WE GET LETTERS, LOTS AND LOTS OF LETTERS
Tomorrow (Tuesday) is the release date for Pope Benedict XVI’s third encyclical letter, entitled “Charity in Truth” or Caritatis in Veritate which will be the official Latin title. This seemed like a good day to reflect on exactly what an “Encyclical Letter” is and with what seriousness it should be taken by Catholics world-over. Popes use encyclical letters for a variety of reasons. Sometimes they are used as teaching documents to elaborate on matters of truth, faith and morals. Sometimes they are used as clearer guidelines to morality and ethics. Sometimes they are used to proclaim articles of faith which must be accepted by the faithful. The word “encyclical” means circular or a letter circulated among all the Churches throughout the world. So do they often establish new doctrine to be embraced by all Catholics? They have indeed on occasion but in more recent times they represent attempts by the Pope to illuminate, elucidate and inculcate the faith. Most of the time, when the Holy Father goes to the trouble of writing to all the Churches, it represents his concern for an aspect of life, either in faith or secular society, in our day.
Catholic social teaching which is one of the best-kept secrets of our faith has long been a bed-rock of material for encyclical letters. In “Mater et Magistra” Blessed Pope John XXIII spoke to the rights of workers to organize. In “Populorum Progressio” Pope Paul VI issued a challenge to evangelize the world with the Gospel following the Second Vatican Council. In “Evangelium Vitae” Pope John Paul II spoke to the whole gamut of “life issues” and called for society to embrace a deeper respect for human life from conception to natural death. In the natural span of my sixty-eight years there have been exactly fifty encyclical letters. Perhaps the one which has raised the greatest challenge to Catholics was that of Pope Paul VI dealing with artificial birth control, “Humanae Vitae in 1968.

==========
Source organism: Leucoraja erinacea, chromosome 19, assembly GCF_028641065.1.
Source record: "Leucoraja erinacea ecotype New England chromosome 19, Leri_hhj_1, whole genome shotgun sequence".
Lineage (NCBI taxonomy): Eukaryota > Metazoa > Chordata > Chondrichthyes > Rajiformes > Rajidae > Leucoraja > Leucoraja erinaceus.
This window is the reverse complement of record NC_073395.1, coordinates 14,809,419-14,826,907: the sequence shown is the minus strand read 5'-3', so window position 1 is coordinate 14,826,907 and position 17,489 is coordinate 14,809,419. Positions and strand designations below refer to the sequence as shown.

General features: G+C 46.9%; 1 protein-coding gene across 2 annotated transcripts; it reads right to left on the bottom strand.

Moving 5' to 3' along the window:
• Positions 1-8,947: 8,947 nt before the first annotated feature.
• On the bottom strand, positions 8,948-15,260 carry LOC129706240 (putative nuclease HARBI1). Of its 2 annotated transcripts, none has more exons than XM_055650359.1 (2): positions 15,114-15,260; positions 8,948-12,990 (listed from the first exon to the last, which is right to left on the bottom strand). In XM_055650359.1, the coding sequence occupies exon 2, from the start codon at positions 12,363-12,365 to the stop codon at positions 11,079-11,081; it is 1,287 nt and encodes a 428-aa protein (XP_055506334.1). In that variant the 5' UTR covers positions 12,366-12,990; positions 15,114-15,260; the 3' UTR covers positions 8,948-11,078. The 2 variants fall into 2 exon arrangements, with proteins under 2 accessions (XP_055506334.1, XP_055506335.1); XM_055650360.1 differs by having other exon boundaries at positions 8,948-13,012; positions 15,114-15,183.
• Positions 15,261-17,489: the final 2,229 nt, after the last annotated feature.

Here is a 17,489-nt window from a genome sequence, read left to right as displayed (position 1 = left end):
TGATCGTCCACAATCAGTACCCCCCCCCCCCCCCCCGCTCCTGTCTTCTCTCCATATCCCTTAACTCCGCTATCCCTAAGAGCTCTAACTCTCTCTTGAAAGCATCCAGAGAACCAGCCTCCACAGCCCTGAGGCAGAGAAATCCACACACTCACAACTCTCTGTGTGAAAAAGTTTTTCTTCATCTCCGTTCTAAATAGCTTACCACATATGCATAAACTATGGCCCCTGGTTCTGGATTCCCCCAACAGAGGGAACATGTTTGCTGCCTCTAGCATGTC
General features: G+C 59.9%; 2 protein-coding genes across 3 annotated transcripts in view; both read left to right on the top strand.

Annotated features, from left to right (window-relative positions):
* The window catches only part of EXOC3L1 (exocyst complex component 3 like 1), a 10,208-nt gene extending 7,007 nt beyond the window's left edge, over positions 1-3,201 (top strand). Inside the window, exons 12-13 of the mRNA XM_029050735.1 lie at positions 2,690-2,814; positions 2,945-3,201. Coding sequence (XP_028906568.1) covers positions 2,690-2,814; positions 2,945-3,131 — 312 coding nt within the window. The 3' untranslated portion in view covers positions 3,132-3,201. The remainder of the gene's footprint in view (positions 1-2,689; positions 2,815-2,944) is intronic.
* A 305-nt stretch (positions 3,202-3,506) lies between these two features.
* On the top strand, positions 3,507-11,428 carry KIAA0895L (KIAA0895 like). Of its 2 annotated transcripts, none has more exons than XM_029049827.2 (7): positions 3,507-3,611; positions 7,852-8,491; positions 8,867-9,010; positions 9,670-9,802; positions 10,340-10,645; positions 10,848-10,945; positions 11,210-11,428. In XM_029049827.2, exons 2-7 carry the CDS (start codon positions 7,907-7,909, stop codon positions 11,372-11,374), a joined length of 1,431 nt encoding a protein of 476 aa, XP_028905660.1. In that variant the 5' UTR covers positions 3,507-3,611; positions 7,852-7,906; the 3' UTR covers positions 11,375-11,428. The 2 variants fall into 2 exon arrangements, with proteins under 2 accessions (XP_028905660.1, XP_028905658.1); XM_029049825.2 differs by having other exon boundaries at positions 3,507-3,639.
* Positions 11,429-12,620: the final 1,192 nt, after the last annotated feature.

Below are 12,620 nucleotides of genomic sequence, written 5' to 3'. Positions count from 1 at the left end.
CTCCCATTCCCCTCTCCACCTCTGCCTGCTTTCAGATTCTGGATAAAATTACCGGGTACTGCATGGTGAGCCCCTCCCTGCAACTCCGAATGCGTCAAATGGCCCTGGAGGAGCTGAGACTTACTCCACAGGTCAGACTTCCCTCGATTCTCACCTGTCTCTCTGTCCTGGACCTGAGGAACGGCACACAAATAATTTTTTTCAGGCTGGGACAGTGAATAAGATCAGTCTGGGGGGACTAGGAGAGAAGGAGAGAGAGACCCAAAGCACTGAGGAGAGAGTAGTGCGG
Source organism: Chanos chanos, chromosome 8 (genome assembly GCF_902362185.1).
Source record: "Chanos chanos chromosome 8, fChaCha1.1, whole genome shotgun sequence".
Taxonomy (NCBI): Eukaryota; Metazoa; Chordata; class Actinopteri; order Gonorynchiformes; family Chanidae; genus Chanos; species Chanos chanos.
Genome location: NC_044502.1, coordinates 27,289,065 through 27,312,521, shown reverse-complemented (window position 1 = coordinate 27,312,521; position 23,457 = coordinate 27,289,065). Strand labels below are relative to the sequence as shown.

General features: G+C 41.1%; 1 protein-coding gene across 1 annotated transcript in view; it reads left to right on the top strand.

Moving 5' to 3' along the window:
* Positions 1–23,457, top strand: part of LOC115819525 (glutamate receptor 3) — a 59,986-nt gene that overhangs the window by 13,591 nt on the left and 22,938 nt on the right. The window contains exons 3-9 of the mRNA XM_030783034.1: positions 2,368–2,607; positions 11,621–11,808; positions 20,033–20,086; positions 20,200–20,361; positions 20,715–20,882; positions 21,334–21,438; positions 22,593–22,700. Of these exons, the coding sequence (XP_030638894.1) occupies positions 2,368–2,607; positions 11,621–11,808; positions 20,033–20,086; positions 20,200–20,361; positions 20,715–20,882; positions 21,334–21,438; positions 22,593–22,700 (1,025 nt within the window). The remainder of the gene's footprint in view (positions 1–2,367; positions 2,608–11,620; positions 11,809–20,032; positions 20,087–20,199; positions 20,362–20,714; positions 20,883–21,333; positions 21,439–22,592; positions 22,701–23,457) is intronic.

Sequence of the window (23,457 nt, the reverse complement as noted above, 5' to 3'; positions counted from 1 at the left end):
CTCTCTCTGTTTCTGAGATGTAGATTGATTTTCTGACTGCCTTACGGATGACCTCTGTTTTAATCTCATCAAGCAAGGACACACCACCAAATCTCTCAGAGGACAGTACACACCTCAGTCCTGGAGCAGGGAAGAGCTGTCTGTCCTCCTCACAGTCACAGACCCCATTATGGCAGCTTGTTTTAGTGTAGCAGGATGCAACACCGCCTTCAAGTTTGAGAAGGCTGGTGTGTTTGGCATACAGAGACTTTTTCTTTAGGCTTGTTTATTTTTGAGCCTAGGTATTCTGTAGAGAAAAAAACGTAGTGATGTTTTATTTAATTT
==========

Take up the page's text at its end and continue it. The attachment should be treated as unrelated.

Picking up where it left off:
The Church teaches and binds Catholics in basically two ways: the extraordinary magisterium (definitions of Ecumenical Councils and/or Popes with the clear intention to bind the faithful) and ordinary magisterium which includes encyclical letters, papal bulls, apostolic constitutions (which by the way rank higher in authority than encyclicals). All can be written for the whole Church, for bishops, or sometimes something for a particular Church in a country or part of the world.
So, bishop, you should be asking, what about this one? Should I read it? Should I take it seriously? Will its teaching be a matter of faith with which I cannot disagree? In this instance, the Holy Father is addressing the current economic situation of the world in which we live and the responsibility we hold for all of our brothers and sisters. We should listen to him. It is no accident that this letter is being issued just prior to the annual meeting of the G-8 nations with their powerful economic engines, some of which like our own are currently in low gear. Benedict is a professor. His writings are among the clearest and most concise documents I have ever read in my years of priesthood. I look forward to settling down tonight and reading the letter from start to finish. I know he will speak my heart. Caritatis in Veritate may well ultimately wind up on the top ten list of social encyclicals such as Rerum Novarum of Pope Leo XIII in 1891, Quadragesimo Anno of Pope Pius XI in 1931, and Mater et Magistra of Blessed Pope John XXIII. The Lord Jesus said to his apostles, “He who heareth you, heareth Me.” (LK 10:16). We should all listen to this successor of St. Peter.